Sunday 29 April 2018

Book review : All Day At The Movies - Fiona Kidman

As a keen family history buff, I instantly loved the concept of  Fiona Kidman's All Day At The Movies - a family saga following the story of five generations of the same family, with frequent nods to current events going on through the decades, from the 1950's right through to the modern day. As I have often seen in my family tree, tragic events or major upheavals often did have knock-on effects through the generations, so it was interesting, and entirely believable, to see how repercussions rippled through the family, even without the characters having knowledge of what caused them.

The novel, set in New Zealand, begins in 1952 with war widow Irene Sandler and her young daughter moving to the tobacco fields to start a new, self-sufficient life. Times are hard but Irene is the first in a line of strong women, having to deal with all manner of things that life throws at them. Despite the hard work and harsh living conditions, Irene starts to have a glimmer of hope of finding a new happy ending when she embarks on a relationship with of her co-workers. Fate has other ideas though, and once again, she is devastated when her new love is tragically killed. Even worse, she finds herself with child - a huge drama for an unmarried woman in those days. She ends up marrying the boss, Jock Pawson, in an act that will save her and her children's reputation but not necessarily her, or their, happiness.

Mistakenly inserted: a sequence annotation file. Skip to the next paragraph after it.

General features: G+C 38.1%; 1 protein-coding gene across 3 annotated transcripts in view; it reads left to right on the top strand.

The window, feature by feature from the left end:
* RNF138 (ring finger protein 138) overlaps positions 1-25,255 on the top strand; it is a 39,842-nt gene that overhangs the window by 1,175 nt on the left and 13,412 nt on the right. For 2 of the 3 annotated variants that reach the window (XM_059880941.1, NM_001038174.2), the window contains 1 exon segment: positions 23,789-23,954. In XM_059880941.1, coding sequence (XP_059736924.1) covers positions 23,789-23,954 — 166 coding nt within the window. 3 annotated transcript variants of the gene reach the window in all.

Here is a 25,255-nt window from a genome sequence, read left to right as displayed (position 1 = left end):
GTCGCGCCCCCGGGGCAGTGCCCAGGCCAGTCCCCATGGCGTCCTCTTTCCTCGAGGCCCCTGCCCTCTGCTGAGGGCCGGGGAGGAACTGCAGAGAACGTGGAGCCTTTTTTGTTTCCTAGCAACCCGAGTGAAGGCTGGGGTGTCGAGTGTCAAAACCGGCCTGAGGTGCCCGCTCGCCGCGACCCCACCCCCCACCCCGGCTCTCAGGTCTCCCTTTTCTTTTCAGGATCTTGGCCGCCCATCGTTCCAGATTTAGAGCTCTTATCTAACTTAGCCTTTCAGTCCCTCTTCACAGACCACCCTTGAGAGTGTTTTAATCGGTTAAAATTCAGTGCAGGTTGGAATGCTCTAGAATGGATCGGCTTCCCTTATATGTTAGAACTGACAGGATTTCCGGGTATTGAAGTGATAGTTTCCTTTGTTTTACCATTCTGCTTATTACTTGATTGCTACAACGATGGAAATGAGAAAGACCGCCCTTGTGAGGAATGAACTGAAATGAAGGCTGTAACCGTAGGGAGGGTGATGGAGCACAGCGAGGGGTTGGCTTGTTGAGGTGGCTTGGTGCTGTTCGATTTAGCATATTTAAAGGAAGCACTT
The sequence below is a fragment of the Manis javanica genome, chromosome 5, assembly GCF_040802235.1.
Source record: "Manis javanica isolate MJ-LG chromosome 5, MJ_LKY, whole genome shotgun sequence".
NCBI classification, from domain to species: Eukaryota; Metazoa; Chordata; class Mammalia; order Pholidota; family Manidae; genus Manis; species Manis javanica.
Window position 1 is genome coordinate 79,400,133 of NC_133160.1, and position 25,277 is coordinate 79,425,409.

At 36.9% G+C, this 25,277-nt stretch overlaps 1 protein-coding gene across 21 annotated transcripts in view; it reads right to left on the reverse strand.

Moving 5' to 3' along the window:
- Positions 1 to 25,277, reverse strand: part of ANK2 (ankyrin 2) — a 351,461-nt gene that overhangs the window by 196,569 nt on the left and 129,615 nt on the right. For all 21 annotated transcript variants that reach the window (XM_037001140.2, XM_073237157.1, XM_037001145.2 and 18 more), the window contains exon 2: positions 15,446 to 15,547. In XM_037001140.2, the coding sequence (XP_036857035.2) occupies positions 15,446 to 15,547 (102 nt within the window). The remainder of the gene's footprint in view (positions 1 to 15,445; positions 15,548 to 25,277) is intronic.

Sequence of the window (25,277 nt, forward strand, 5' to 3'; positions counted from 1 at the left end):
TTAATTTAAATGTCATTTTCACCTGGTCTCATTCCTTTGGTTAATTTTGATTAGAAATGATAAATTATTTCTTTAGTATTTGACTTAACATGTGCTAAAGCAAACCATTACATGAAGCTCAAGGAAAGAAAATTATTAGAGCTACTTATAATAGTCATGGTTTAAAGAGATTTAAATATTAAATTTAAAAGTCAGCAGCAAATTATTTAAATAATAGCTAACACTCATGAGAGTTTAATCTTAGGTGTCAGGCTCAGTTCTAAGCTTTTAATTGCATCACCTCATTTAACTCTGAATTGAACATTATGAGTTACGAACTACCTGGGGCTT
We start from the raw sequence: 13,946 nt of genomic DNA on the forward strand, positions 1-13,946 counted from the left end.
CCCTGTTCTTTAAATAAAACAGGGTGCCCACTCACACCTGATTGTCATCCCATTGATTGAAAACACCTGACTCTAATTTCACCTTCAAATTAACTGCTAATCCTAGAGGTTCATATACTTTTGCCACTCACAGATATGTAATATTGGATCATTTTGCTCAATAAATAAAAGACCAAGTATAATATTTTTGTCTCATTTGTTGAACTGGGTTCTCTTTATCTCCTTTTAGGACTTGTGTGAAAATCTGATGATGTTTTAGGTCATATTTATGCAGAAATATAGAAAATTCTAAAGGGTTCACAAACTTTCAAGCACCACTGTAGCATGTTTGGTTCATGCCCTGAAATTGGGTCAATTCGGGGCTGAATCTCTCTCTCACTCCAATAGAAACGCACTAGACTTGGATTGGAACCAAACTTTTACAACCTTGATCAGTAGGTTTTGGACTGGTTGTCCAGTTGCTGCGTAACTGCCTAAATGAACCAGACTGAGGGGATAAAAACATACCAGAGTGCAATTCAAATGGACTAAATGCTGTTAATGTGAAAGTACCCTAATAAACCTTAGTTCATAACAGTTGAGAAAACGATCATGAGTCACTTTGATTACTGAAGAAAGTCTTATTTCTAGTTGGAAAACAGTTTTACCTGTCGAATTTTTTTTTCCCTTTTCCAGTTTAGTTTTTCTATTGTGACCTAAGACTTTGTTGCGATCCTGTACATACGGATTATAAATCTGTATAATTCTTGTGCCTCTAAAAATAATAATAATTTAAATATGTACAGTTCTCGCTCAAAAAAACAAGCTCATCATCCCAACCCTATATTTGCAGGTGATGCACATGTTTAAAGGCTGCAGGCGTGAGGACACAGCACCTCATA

Two children later, Irene passes away, leaving her offspring (and husband) to find their way in a rapidly evolving society, with huge social and political changes afoot. They each have their own traumas to deal with, in very different ways, and end up scattered across the country. Each chapter switches to a different member of the family, following their separate progressions through life. They do eventually find each other again, but is it too late for the wounds of the past to heal and for them to finally find closure and a sense of self-understanding?

It is a poignant but tenderly written narrative, revealing the fragility of relationships but also the indestructible connection that ultimately binds us to our close family members. Taken separately, each individual chapter is an interesting look at life, especially for women, at a specific time period in modern history. The early chapters are particularly moving, highlighting barbaric attitudes towards unwed mothers being forced to give up their children and casual racism and sexism in society, but the novel as a whole shows how attitudes have changed, thankfully largely for the better. 

star rating : 4.5/5

RRP : £8.99

  • Paperback: 320 pages
  • Publisher: Aardvark Bureau (8 Mar. 2018)
  • Language: English
  • ISBN-10: 1910709344
  • ISBN-13: 978-1910709344

Disclosure : I received a review copy of the book.


  1. This is a new author for me. It sounds like a moving, engaging book. I love family sagas.

  2. Sounds a difficult read


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